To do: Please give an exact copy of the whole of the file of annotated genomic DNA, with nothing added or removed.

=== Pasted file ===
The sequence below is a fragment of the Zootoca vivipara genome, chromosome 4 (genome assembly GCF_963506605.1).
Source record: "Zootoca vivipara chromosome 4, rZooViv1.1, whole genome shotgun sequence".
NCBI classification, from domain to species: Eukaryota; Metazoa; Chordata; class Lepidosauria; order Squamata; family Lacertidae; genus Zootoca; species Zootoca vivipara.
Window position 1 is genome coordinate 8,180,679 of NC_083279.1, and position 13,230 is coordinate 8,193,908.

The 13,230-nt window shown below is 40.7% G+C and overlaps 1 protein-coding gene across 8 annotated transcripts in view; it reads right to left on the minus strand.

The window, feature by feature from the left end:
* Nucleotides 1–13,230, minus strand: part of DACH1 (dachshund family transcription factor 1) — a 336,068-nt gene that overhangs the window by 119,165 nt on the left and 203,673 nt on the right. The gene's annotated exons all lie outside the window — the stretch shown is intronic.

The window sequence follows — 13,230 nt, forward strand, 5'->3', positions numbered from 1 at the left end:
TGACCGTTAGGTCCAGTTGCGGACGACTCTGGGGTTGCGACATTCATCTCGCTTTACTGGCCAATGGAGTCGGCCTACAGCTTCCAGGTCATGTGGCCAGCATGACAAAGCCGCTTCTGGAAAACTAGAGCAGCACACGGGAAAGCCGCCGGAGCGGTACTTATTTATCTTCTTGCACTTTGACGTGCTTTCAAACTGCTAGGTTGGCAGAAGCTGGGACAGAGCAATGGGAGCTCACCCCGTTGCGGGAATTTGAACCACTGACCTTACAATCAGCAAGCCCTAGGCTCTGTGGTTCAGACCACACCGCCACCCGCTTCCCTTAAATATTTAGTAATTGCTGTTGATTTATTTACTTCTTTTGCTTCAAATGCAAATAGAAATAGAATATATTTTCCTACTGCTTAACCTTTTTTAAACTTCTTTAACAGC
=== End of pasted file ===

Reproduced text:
The sequence below is a fragment of the Zootoca vivipara genome, chromosome 4 (genome assembly GCF_963506605.1).
Source record: "Zootoca vivipara chromosome 4, rZooViv1.1, whole genome shotgun sequence".
NCBI classification, from domain to species: Eukaryota; Metazoa; Chordata; class Lepidosauria; order Squamata; family Lacertidae; genus Zootoca; species Zootoca vivipara.
Window position 1 is genome coordinate 8,180,679 of NC_083279.1, and position 13,230 is coordinate 8,193,908.

The 13,230-nt window shown below is 40.7% G+C and overlaps 1 protein-coding gene across 8 annotated transcripts in view; it reads right to left on the minus strand.

The window, feature by feature from the left end:
* Nucleotides 1–13,230, minus strand: part of DACH1 (dachshund family transcription factor 1) — a 336,068-nt gene that overhangs the window by 119,165 nt on the left and 203,673 nt on the right. The gene's annotated exons all lie outside the window — the stretch shown is intronic.

The window sequence follows — 13,230 nt, forward strand, 5'->3', positions numbered from 1 at the left end:
TGACCGTTAGGTCCAGTTGCGGACGACTCTGGGGTTGCGACATTCATCTCGCTTTACTGGCCAATGGAGTCGGCCTACAGCTTCCAGGTCATGTGGCCAGCATGACAAAGCCGCTTCTGGAAAACTAGAGCAGCACACGGGAAAGCCGCCGGAGCGGTACTTATTTATCTTCTTGCACTTTGACGTGCTTTCAAACTGCTAGGTTGGCAGAAGCTGGGACAGAGCAATGGGAGCTCACCCCGTTGCGGGAATTTGAACCACTGACCTTACAATCAGCAAGCCCTAGGCTCTGTGGTTCAGACCACACCGCCACCCGCTTCCCTTAAATATTTAGTAATTGCTGTTGATTTATTTACTTCTTTTGCTTCAAATGCAAATAGAAATAGAATATATTTTCCTACTGCTTAACCTTTTTTAAACTTCTTTAACAGC